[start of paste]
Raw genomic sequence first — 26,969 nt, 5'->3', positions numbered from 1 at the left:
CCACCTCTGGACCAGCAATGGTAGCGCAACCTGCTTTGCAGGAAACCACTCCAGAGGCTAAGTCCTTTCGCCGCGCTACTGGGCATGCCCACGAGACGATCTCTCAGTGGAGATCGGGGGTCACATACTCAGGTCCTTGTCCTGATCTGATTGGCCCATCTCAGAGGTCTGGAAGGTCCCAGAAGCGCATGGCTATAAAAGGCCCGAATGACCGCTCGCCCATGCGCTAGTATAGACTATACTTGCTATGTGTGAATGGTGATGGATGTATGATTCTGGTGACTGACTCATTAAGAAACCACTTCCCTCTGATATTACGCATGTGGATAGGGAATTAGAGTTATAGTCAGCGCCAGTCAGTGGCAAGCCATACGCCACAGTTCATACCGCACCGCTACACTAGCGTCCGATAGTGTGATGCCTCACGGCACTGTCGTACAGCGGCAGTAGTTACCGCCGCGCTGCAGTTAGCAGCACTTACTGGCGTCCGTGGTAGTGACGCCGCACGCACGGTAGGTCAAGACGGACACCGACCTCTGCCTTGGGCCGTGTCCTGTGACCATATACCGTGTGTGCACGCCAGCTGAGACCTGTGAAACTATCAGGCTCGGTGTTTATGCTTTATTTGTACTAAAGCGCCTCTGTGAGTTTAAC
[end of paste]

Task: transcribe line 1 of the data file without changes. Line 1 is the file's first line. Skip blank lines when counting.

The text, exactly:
Raw genomic sequence first — 26,969 nt, 5'->3', positions numbered from 1 at the left: